184937 Women's responsibility in family planning: Breaking the borders of disparities in choices

Tuesday, October 28, 2008: 8:50 AM

Laila Rahman, MS, MCom , Bangladesh Office, Population Council, Dhaka, Bangladesh
Ubaidur Rob, PhD , Population Council, Dhaka, Bangladesh
Salahuddin Ahmed, MBBS , Department of International Health, Johns Hopkins Bloomberg School of Public Health; Based in Bangladesh, Sylhet, Bangladesh
Md. Mahabub Ul Anwar , Population Council, Dhaka, Bangladesh
Md. Moshiur Rahman , Population Council, Dhaka, Bangladesh
Do women's rights to have family planning make them solely responsible to use contraceptives even when a method does not suit her body? Given the limited choices and poor quality contraceptive services, how these responsibilities shape women's life in poverty prone rural areas and slums of Bangladesh? How do the poor and disadvantaged women make informed choices about family planning when they have little or no choice at all? A community participatory study through 24 participatory rural appraisal sessions and 790 free listing interviews with married women and men, and interview with community leaders and service providers attempt to find out women's problems in use of contraceptives. Appalling issues including side effects, lack of choices and limited access to quality of care relating to pills, injection, intra-uterine contraceptive device and sterilization emerged. Pills are the most popular methods followed by injection, but according to Demographic and Health Survey, about a half of the pill users discontinue the method within a year. Demographic and Health surveys have repeatedly revealed headache and dizziness as overwhelmingly common reasons for discontinuation but program managers failed to comprehend the underlying dynamics. This study reveals that these problems are not to be lightly taken. The side effects not only make women sick, they also become unable to perform household chores, which reduce their value in the family. As women are discriminatorily seen solely responsible for using contraceptives, they are trapped within the border of limited available methods despite side effects and serious concerns to health.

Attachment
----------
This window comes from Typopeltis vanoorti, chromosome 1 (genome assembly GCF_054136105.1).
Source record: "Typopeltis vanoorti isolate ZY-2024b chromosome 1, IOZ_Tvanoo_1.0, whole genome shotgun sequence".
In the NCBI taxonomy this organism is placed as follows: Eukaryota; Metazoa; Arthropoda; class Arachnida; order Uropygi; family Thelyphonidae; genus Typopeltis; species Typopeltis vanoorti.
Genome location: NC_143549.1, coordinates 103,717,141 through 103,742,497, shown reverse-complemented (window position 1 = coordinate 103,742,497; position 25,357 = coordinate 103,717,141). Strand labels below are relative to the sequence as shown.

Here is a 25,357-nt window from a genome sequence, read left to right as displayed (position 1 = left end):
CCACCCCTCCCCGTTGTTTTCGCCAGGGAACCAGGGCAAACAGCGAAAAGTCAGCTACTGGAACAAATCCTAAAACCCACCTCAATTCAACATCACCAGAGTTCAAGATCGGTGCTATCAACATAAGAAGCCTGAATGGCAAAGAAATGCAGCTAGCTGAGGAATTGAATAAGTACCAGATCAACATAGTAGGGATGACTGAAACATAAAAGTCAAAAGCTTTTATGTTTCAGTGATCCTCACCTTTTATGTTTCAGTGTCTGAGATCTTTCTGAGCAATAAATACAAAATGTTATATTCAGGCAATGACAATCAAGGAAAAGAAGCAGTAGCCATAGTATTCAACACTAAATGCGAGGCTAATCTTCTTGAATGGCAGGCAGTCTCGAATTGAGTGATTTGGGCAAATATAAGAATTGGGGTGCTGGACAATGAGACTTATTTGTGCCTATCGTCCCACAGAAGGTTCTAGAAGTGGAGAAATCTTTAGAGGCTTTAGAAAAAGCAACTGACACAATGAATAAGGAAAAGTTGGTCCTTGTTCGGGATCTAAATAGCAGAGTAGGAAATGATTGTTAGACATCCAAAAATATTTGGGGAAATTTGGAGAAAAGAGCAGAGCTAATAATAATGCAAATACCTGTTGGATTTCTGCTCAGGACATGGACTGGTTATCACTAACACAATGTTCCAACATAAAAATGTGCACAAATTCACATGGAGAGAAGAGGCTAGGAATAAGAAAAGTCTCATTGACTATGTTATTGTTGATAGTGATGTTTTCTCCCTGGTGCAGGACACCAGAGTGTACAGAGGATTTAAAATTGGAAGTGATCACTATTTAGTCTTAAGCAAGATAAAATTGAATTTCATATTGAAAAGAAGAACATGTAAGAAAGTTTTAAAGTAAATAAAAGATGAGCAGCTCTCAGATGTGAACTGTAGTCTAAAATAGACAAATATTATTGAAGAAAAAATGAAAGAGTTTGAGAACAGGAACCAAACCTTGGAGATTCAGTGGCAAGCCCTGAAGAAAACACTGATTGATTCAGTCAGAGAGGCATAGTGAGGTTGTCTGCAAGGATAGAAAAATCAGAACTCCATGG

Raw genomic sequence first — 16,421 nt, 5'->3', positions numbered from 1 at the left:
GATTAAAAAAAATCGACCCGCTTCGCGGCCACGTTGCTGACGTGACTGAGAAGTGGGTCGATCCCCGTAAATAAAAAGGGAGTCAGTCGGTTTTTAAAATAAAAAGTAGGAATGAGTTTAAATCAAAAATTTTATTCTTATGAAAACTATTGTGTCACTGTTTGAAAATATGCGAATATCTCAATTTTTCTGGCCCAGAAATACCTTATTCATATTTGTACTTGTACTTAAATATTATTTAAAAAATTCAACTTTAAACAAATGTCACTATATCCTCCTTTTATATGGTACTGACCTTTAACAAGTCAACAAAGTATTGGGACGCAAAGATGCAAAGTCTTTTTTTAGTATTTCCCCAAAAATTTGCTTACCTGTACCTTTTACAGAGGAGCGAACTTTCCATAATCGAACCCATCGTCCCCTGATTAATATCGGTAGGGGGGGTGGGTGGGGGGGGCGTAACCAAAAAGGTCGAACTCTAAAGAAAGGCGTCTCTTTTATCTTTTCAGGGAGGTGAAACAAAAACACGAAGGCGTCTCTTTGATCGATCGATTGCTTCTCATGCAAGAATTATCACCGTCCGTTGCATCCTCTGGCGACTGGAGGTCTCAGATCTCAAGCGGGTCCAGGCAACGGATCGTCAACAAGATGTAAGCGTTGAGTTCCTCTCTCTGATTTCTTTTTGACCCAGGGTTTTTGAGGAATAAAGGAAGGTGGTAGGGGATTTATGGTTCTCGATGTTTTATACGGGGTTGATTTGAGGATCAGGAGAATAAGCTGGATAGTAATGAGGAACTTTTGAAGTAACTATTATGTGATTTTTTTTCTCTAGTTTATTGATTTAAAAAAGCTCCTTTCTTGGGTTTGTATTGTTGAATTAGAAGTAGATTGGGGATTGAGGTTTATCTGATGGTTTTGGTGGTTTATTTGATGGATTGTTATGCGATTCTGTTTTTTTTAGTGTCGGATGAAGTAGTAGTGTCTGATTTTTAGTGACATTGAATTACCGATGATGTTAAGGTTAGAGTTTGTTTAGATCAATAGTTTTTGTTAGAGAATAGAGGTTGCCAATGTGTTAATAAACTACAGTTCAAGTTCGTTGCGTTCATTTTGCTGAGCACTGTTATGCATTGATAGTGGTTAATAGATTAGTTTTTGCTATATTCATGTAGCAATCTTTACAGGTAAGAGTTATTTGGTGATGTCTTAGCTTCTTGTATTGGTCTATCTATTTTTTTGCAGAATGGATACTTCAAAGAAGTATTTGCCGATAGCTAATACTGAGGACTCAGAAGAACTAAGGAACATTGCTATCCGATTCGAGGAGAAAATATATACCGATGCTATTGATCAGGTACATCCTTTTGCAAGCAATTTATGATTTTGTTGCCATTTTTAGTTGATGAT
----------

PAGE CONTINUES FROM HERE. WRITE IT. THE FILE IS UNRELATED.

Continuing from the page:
Learning Objectives:
Recognize the boundaries imposed on women in exercising rights to family planning in resource poor settings. Analyze the disparities that the disadvantaged women face in contraceptive use and making contraceptive choices. Articulate three community participatory methods to reveal women’s contraceptive problems.

Keywords: Contraceptives, Women

Presenting author's disclosure statement:

Qualified on the content I am responsible for because: I conducted the study as Principal Investigator and Program Officer of Population Council, Dhaka, Bangladesh prior to joining the school.
Any relevant financial relationships? No

I agree to comply with the American Public Health Association Conflict of Interest and Commercial Support Guidelines, and to disclose to the participants any off-label or experimental uses of a commercial product or service discussed in my presentation.